Monthly Archives: December 2012
‘A leopard can’t change its spots’ is a phrase often used to suggest that someone’s personality, especially if it is bad, will not change, even if they pretend it has. This is a question of whether our personality can change over our lifetime or if it’s an unchanging structure.
Personality is widely defined as characteristics which account for consistent patterns of feeling, thinking and behaviour. These personality traits are stable over time and across different situations. These definitions suggest that there is truth behind the idiom; that a leopard cannot change its spots. However there is some evidence to suggest otherwise.
There are some extraordinary cases of personality change such as that of Phineas Gage. He was an American railroad construction foreman who, in 1848, had an accident which resulted in a large iron rod being driven through his skull, damaging most of his frontal lobe. Surprisingly, he survived this accident though he lost his inhibitions both socially and emotionally. This case changed the face of neuroscience as it was the first case to suggest that personality and behaviour were specifically localised within the brain. However, this is a special case; can a leopard change its spots without suffering severe brain damage?
In 2003, Srivastava et al. performed a study that aimed to find out if personality altered in early and middle adulthood. McCrae and Costa’s 5 factor theory of personality states that personality traits arise from biological causes and reach full maturity in early adulthood, around about 30 years old. This implies that there is little or no change on any personality dimension after early adulthood. Haan et al. (1986) believed that social roles, life events and social environments that change during an individual’s life are factors that have an important influence on basic personality traits. Srivastava et al. found a lack of support for McCrae and Costa’s theory and in some cases, evidence that contradicted their theory. They found that the personality trait of conscientiousness showed a major change during early and middle adulthood, particularly early adulthood. This period of life is often when people are beginning jobs and entering into committed relationships, events that are linked to conscientiousness. The personality trait of agreeableness also showed a significant change later in life when adults are typically caring for children. These findings suggest that people’s personality continues to develop well into middle adulthood.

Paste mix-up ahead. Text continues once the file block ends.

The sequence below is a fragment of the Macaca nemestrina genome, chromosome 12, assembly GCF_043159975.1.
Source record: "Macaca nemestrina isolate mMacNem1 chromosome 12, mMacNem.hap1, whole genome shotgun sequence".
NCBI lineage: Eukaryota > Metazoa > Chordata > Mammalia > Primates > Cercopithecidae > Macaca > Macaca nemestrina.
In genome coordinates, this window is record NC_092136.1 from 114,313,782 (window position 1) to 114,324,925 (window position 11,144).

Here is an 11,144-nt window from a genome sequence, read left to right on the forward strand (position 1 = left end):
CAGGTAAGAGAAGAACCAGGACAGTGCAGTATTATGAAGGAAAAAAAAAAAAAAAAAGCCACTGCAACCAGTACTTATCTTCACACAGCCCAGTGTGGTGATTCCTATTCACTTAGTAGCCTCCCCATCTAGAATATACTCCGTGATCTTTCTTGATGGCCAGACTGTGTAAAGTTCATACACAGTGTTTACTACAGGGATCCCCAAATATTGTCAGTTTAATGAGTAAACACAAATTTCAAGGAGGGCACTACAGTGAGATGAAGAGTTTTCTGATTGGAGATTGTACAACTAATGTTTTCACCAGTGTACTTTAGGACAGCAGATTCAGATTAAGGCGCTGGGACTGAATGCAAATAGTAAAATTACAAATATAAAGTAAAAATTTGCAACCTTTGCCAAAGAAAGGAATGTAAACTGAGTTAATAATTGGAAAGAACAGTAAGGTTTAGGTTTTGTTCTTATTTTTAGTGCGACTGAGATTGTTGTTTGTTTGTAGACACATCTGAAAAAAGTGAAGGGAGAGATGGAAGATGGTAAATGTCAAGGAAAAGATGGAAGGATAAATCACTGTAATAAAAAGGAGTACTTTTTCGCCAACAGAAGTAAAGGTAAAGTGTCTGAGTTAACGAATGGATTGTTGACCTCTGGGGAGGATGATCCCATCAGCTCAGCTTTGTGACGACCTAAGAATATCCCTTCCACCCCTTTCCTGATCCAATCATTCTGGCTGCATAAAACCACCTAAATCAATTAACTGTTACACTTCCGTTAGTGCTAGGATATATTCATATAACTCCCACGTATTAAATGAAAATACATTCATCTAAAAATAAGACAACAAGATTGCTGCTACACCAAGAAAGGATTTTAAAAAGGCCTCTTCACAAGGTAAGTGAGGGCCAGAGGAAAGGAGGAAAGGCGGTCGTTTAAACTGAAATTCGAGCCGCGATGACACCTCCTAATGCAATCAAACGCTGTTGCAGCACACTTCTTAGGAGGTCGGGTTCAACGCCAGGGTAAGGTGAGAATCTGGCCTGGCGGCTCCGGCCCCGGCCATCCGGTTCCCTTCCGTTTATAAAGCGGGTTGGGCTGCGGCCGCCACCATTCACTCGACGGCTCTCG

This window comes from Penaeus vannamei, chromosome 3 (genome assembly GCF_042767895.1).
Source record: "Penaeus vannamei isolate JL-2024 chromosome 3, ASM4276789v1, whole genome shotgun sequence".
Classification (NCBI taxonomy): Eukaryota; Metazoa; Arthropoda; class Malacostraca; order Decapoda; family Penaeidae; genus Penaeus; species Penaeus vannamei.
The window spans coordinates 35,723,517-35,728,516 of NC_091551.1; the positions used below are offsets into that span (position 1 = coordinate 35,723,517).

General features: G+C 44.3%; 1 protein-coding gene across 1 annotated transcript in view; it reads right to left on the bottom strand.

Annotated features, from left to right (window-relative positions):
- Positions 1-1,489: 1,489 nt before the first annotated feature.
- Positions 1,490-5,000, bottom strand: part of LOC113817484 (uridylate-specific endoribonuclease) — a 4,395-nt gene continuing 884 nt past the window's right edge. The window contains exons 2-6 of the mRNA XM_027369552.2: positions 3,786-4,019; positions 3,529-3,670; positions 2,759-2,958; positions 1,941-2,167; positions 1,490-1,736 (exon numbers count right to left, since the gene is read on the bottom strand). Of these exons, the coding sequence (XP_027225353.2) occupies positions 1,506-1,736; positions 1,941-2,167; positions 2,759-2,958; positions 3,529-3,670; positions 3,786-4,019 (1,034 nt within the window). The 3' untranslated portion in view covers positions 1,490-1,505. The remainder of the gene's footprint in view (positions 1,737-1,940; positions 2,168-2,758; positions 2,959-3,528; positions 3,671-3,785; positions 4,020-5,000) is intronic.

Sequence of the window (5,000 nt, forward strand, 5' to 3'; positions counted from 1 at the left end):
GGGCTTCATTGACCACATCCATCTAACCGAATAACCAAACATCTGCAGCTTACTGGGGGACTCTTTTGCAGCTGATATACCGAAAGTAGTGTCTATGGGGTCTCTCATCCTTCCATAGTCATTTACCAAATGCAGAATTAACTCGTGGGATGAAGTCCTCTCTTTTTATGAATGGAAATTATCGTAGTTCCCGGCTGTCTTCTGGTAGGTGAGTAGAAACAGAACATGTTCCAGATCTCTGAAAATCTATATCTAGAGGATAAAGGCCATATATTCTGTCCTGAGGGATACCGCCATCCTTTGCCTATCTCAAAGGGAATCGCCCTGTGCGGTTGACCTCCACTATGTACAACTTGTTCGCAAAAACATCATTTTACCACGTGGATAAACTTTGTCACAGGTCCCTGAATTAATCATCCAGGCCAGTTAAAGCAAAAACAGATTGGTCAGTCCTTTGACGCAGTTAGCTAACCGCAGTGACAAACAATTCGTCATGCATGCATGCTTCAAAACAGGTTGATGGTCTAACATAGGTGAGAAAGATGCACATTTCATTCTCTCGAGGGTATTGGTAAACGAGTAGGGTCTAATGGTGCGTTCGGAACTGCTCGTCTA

All of these results indicate that a leopard can (and does) change its spots up until middle adulthood as our personalities develop as we experience the major turning points in life. Our spots/personality then becomes more permanent across different situations and through time, that is if you don’t suffer any brain damage…